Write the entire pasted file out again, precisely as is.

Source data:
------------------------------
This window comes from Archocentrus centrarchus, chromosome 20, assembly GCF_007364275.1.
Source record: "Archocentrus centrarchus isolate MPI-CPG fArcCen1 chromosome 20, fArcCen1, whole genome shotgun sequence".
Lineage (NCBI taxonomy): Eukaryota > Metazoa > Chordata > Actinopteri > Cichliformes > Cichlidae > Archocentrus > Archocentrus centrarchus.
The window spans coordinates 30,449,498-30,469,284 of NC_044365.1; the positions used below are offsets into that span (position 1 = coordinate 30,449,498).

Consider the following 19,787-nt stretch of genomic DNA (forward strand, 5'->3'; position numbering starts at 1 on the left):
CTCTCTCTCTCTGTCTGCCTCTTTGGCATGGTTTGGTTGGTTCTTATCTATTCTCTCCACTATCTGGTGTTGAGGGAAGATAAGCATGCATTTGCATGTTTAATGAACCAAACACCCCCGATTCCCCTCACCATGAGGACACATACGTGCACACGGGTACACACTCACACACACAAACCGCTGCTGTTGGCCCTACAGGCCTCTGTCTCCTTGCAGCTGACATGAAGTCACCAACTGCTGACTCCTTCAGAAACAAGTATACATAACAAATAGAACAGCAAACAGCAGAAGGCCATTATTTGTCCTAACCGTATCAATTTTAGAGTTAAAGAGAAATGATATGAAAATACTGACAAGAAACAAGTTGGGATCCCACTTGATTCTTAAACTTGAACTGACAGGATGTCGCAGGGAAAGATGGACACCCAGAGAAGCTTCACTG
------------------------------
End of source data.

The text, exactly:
This window comes from Archocentrus centrarchus, chromosome 20, assembly GCF_007364275.1.
Source record: "Archocentrus centrarchus isolate MPI-CPG fArcCen1 chromosome 20, fArcCen1, whole genome shotgun sequence".
Lineage (NCBI taxonomy): Eukaryota > Metazoa > Chordata > Actinopteri > Cichliformes > Cichlidae > Archocentrus > Archocentrus centrarchus.
The window spans coordinates 30,449,498-30,469,284 of NC_044365.1; the positions used below are offsets into that span (position 1 = coordinate 30,449,498).

Consider the following 19,787-nt stretch of genomic DNA (forward strand, 5'->3'; position numbering starts at 1 on the left):
CTCTCTCTCTCTGTCTGCCTCTTTGGCATGGTTTGGTTGGTTCTTATCTATTCTCTCCACTATCTGGTGTTGAGGGAAGATAAGCATGCATTTGCATGTTTAATGAACCAAACACCCCCGATTCCCCTCACCATGAGGACACATACGTGCACACGGGTACACACTCACACACACAAACCGCTGCTGTTGGCCCTACAGGCCTCTGTCTCCTTGCAGCTGACATGAAGTCACCAACTGCTGACTCCTTCAGAAACAAGTATACATAACAAATAGAACAGCAAACAGCAGAAGGCCATTATTTGTCCTAACCGTATCAATTTTAGAGTTAAAGAGAAATGATATGAAAATACTGACAAGAAACAAGTTGGGATCCCACTTGATTCTTAAACTTGAACTGACAGGATGTCGCAGGGAAAGATGGACACCCAGAGAAGCTTCACTG